Cross-posted to Betterqs here.

## An interesting area problem

Here’s an interesting little question for you:

Have you worked it out? How long did it take you to see it?

It took me a few seconds at least, I had screenshotted the picture and was reaching for the pencil when the penny dropped, and that’s why I thought it was an interesting question.

The answer is, of course,  100pi. This follows easily from the information you have as the diagonal of the rectangle is clearly a radius – the top left is on the circumference and the bottom right is on the centre.

So why didn’t I spot it immediately?

I think the reason for me not spotting it instantly might be the misdirection in the question, the needless info that the height of the rectangle had me thinking about 6, 8, 10 triangles before I had even discovered what the question was.

I see this in students quite often at exam time, they can get confused about what they’re doing and it links to this piece I wrote earlier about analogy mistakes. The difference is I wasn’t constrained by my first instinct but all too often students can be and they can worry that it must be solved in the manner they first thought of.

Earlier today a student was working on an FP1 paper and he was struggling with a parabola question, he had done exactly this, he had assumed one thing which wasn’t the right way and got hung up in it. When he showed me the problem my instinct was the same as his, but when I hit the same dead end he had I stepped back and said “what else do we know”, then saw the right answer. I’m hoping that by seeing me do this he will realise that first instincts aren’t always correct.

I’m going to try this puzzle on all my classes tomorrow and Friday and see if they can manage it!

How quickly did you see the answer? Do you experience this sort of thinking from your students? I’d love to hear any similar experiences.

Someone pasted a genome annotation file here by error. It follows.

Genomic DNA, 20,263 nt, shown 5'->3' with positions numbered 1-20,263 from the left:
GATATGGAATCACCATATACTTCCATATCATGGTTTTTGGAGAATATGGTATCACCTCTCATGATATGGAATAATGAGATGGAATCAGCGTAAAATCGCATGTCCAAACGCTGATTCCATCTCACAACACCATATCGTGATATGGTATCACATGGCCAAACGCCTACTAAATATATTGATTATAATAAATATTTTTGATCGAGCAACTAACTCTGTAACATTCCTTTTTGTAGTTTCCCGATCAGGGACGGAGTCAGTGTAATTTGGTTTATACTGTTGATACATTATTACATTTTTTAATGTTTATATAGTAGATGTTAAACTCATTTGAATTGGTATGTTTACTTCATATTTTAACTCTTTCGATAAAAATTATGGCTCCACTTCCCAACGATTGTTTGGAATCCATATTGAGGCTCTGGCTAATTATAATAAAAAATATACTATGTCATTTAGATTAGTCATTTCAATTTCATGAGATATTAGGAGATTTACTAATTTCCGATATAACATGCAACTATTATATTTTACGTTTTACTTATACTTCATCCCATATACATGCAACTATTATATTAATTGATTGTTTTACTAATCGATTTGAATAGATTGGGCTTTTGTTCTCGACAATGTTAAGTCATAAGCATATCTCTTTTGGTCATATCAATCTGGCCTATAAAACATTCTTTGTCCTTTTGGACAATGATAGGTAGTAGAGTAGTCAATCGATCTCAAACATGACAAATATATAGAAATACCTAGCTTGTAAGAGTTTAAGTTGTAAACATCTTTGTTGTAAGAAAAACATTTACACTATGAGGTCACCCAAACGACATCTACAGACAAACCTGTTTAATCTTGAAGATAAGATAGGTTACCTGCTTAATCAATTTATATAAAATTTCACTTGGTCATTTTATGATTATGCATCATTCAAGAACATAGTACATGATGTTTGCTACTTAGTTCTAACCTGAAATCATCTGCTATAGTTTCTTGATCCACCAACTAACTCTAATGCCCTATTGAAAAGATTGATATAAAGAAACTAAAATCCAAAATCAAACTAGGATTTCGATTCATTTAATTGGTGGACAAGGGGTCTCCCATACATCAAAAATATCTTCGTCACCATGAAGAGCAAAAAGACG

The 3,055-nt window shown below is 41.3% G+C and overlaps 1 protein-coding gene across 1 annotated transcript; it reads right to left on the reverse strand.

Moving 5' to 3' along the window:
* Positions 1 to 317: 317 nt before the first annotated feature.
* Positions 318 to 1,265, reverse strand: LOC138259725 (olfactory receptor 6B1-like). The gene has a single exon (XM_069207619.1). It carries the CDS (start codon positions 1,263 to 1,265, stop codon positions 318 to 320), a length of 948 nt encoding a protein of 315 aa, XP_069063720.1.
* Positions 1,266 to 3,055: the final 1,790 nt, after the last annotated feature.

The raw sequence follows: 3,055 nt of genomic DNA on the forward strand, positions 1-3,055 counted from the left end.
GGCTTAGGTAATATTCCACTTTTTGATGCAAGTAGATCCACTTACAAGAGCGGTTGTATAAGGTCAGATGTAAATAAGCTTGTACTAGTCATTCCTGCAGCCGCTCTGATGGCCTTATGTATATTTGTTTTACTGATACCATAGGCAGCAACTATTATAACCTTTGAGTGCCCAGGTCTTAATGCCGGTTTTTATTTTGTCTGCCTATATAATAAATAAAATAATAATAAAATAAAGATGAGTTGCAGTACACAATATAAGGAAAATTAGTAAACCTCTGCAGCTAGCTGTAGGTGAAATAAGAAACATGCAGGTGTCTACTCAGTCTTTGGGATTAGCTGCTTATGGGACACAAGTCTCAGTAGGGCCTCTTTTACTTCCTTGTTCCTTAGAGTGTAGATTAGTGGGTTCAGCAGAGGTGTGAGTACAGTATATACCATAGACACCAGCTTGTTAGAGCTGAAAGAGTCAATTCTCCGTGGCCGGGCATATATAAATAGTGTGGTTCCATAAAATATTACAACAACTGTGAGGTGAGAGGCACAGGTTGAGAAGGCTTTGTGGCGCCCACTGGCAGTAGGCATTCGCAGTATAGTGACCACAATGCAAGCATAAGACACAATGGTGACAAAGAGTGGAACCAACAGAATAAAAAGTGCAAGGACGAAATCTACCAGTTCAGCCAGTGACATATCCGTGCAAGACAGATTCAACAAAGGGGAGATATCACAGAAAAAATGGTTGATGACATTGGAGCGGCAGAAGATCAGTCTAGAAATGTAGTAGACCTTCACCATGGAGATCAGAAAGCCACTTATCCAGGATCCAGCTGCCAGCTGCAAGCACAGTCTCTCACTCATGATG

Cross-posted to Betterqs here.

Categories: #MTBoS, A Level, Pedagogy, Teaching

## Problem solving triangles

Brilliant – a lovely puzzle app and a source of many little puzzlers if you follow their Facebook page. The other day, I came across this one:

It looked like it might be interesting so I screen shot it and thought, “I’ll have a go at that later, when I’ve got a pen. It’s bound to be nice using a bit of trigonometry and angle reasoning.”

But as I thought about it I realised I didn’t need paper. The hypotenuse of the large triangle is easy enough to find (6rt2) using Pythagoras’s Theorem. You can deduce the size of the green square is then 2rt2 as the big triangle is isosceles meaning the angles are 90, 45 and 45, as the square is only right angles then the little blue triangles in the 45 degree corners must also be isosceles. Thus the two blue and the green segments of the hypotenuse are equal.

The area of the square is then way to find (8) by squaring 2rt2. A nice easy puzzle.

My first thought had been that it would take a bit of working out, but it didn’t,  it was a very straightforward question once I got going. That got me thinking, problem solving is something that I would love my students to get better at and I’m hoping to launch a puzzle of the month in January. This sort of puzzle is ideal. It will require then to build their perseverance skills as well as their problem solving skills and will give them a mental workout. I’m going to use this as a starter this week to warm them up.

This post was cross posted to the BetterQs blog here.

## Exact Trigonometric Ratios